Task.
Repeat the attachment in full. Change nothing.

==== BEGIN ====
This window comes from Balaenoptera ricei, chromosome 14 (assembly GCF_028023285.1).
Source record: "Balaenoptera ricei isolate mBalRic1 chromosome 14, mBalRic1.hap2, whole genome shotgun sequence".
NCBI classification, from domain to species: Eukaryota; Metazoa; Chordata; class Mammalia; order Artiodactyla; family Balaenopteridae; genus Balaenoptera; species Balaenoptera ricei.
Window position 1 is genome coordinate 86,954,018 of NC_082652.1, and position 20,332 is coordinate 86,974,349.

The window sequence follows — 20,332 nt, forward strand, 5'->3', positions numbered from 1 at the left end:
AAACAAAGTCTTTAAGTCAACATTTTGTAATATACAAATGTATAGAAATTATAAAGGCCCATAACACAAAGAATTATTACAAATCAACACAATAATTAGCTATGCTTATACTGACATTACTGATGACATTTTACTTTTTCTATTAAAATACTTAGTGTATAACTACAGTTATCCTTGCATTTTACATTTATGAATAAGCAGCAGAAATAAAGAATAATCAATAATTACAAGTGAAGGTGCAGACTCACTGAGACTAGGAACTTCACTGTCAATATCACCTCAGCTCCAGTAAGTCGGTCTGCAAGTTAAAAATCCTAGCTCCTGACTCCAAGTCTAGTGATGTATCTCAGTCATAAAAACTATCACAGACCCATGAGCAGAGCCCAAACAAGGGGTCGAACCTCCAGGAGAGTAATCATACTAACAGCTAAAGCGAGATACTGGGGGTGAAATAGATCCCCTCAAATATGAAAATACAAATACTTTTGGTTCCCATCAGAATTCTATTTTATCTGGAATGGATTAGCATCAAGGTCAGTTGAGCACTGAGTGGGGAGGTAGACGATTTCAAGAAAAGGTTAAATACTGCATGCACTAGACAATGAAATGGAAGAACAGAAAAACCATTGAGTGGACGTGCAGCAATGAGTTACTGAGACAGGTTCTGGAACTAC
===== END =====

This window comes from Balaenoptera ricei, chromosome 14 (assembly GCF_028023285.1).
Source record: "Balaenoptera ricei isolate mBalRic1 chromosome 14, mBalRic1.hap2, whole genome shotgun sequence".
NCBI classification, from domain to species: Eukaryota; Metazoa; Chordata; class Mammalia; order Artiodactyla; family Balaenopteridae; genus Balaenoptera; species Balaenoptera ricei.
Window position 1 is genome coordinate 86,954,018 of NC_082652.1, and position 20,332 is coordinate 86,974,349.

The window sequence follows — 20,332 nt, forward strand, 5'->3', positions numbered from 1 at the left end:
AAACAAAGTCTTTAAGTCAACATTTTGTAATATACAAATGTATAGAAATTATAAAGGCCCATAACACAAAGAATTATTACAAATCAACACAATAATTAGCTATGCTTATACTGACATTACTGATGACATTTTACTTTTTCTATTAAAATACTTAGTGTATAACTACAGTTATCCTTGCATTTTACATTTATGAATAAGCAGCAGAAATAAAGAATAATCAATAATTACAAGTGAAGGTGCAGACTCACTGAGACTAGGAACTTCACTGTCAATATCACCTCAGCTCCAGTAAGTCGGTCTGCAAGTTAAAAATCCTAGCTCCTGACTCCAAGTCTAGTGATGTATCTCAGTCATAAAAACTATCACAGACCCATGAGCAGAGCCCAAACAAGGGGTCGAACCTCCAGGAGAGTAATCATACTAACAGCTAAAGCGAGATACTGGGGGTGAAATAGATCCCCTCAAATATGAAAATACAAATACTTTTGGTTCCCATCAGAATTCTATTTTATCTGGAATGGATTAGCATCAAGGTCAGTTGAGCACTGAGTGGGGAGGTAGACGATTTCAAGAAAAGGTTAAATACTGCATGCACTAGACAATGAAATGGAAGAACAGAAAAACCATTGAGTGGACGTGCAGCAATGAGTTACTGAGACAGGTTCTGGAACTAC